Arent Fox FCPA Study Reveals C-Suite Increasingly at Risk
That finding is part of a new report published by Arent Fox LLP, whose Government Enforcement & White Collar and Business Compliance & Integrity Monitorships teams advise some of the world’s largest and most profitable companies on government investigations, compliance, and white collar litigation.
“Our study shows the federal government is continuing to intensify its FCPA focus on individuals — not just through policy memoranda and press releases but through actual investigations and enforcement actions,” said Partner M. Scott Peeler, co-leader of the Government Enforcement & White Collar group. “Our study looks at more than 13 years of data and shows where the risks are highest, for whom, and under what circumstances. The risks for the C-Suite are real, and armed with our study, key corporate stakeholders can mitigate risk for their companies and themselves through meaningful compliance initiatives.”
Arent Fox’s 2018 edition of the C-Suite at Risk, A Study of Individual Liability Under the FCPA examines every individual charged with a civil or criminal violation of the FCPA since 2005 and analyzes data surrounding tactical information such as the charged individual’s position, region where the alleged misconduct took place, amount of alleged improper payment(s), and the impact the individual's knowledge and activity had on the type of action filed.
A few of the critical findings include:
- More than 50 percent of all individuals charged with an FCPA violation were their corporation’s CEO, president, vice-president, or director.
- The most civil and/or criminal charges arose from bribes occurring in Latin America, Asia, and Africa.
- Almost all bribes occurring in China, Mexico, and Venezuela resulted in criminal charges.
- More than one in 10 individuals were charged criminally, even when they only had a general suspicion that bribes could be occurring without any direct confirmation or involvement themselves.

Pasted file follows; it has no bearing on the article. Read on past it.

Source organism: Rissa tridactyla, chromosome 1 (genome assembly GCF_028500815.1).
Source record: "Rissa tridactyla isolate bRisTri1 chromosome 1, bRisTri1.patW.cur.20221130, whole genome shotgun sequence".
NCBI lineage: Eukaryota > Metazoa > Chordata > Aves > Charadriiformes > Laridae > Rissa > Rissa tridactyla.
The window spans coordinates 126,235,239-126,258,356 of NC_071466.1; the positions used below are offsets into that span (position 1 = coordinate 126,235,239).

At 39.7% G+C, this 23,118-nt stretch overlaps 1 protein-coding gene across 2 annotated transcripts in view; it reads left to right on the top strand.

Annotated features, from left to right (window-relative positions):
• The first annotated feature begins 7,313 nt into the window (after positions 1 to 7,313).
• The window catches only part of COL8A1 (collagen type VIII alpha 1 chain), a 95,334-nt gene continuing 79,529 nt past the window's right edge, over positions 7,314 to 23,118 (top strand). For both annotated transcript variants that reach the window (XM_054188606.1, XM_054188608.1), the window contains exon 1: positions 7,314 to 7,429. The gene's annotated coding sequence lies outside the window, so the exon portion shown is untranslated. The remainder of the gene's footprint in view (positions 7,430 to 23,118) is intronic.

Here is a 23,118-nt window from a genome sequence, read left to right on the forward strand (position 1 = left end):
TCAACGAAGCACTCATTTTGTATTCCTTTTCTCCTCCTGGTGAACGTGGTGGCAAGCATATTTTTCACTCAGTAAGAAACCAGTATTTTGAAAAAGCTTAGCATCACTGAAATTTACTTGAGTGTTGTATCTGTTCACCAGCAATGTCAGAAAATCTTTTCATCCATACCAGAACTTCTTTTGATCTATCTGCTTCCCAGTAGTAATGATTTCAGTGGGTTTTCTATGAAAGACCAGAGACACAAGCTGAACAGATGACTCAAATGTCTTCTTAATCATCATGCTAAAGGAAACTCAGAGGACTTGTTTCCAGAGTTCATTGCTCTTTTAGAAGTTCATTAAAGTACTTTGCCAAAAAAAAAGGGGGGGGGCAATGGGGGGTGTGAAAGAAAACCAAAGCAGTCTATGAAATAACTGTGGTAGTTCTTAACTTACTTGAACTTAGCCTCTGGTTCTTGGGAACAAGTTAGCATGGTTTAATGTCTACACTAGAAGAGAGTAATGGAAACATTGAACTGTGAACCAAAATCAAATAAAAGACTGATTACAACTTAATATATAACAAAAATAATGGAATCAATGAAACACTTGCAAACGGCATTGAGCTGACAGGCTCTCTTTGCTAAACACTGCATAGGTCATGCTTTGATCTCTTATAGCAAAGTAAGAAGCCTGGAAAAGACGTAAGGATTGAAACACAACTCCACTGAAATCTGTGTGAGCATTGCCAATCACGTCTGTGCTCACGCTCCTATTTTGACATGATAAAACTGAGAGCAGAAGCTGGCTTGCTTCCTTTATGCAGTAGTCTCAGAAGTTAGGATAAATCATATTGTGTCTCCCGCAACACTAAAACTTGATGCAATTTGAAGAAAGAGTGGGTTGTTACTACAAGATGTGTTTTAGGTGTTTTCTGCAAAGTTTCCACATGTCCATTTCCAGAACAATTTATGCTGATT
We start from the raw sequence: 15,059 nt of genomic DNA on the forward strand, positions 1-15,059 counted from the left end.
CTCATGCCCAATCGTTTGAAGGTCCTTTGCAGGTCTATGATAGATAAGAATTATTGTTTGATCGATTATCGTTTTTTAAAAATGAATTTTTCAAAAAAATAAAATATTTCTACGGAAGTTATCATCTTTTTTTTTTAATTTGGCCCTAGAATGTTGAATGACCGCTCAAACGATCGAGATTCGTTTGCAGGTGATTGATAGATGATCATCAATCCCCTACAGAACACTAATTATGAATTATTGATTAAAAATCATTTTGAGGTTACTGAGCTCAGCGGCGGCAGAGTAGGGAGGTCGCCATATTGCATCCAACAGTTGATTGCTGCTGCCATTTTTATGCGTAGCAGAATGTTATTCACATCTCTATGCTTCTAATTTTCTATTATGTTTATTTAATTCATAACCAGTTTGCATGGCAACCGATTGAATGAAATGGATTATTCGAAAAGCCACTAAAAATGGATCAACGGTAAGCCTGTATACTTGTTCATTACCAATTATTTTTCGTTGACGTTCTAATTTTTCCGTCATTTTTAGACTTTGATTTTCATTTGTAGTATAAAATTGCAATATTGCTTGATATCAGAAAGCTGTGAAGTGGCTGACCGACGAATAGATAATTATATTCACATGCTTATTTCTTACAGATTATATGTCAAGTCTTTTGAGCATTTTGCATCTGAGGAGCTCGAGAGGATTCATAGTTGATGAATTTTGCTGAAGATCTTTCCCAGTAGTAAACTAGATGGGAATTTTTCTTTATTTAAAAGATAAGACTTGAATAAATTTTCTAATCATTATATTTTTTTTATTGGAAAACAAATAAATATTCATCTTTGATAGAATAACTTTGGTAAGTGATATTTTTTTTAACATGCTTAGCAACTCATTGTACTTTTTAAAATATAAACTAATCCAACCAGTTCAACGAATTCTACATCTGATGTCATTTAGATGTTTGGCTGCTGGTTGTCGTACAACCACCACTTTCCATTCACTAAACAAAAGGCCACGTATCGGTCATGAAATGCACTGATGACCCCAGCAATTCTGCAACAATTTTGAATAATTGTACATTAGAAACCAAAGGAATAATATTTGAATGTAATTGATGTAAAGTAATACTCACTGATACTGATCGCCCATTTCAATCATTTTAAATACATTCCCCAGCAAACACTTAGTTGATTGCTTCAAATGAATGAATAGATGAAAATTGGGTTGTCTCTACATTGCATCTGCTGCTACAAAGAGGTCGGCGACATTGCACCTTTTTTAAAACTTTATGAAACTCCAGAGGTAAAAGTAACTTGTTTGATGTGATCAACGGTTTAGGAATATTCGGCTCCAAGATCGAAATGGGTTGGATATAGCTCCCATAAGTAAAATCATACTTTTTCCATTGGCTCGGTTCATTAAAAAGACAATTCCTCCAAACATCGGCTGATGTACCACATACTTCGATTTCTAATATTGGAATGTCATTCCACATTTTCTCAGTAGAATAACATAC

“As a former prosecutor, this report underscores a critical point for companies and executives: at the first sign of wrongdoing a thorough, independent investigation needs to begin immediately,” said Partner Robert L. Capers, co-leader of Arent Fox’s Government Enforcement & White Collar practice and the former United States Attorney for the Eastern District of New York. “It is imperative for executives to define their culture before it defines them. This can be done most effectively through a targeted, risk-based, and meaningful compliance program.” Last week, Mr. Capers was appointed by New York Police Commissioner James O’Neill to serve on an Independent External Panel of respected law enforcement professionals to review the New York Police Department’s internal disciplinary process, practices, and policies.
“Enforcement agencies have encouraged a risk-based approach to compliance for years,” added Mr. Peeler. “While the risk to individuals is real, and companies should act accordingly.”
The report has several other major findings including that over half of all individuals charged worked in the oil/extraction, telecommunications, energy, healthcare/medical devices, and financial services industries.
The Big Takeaways
- Despite The Change In Administration, The Focus On Individual Prosecutions Continues. With the formalization of the “FCPA Corporate Enforcement Policy,” it’s fair to presume companies will be forced to disclose individual “wrongdoers” now more than ever.
- C-Suite Beware. While always a clear target, the C-Suite has been and will continue to be in the DOJ’s and SEC’s crosshairs. Remember, over half of all individuals charged since 2005 were the CEO, president, vice president, or managing director/director of their organization.
- Location, Location, Location. The past seven years reveal that bribes paid in Latin America (especially Argentina, Venezuela, and Mexico) are leading to more FCPA cases against individuals than other parts of the world. While meaningful compliance efforts should be strengthened globally, companies doing business in Central and South America would be well-served to pay special attention to our closest neighbors.
- Money Matters. The higher the value of the bribes, the more likely it is an individual will be charged – and charged criminally.
- See Something, Say Something. Doing nothing – even when you only have a general suspicion of bribery – is risky. Thirteen percent of such individuals were charged criminally.
Arent Fox is the only law firm to carry out multiple compliance monitorships for the World Bank and is routinely selected for monitorships by the Department of Justice and the New York State Department of Financial Services. In 2016, DFS selected Mr. Peeler to serve as the Independent Consultant for Crédit Agricole, one of the world’s largest financial institutions.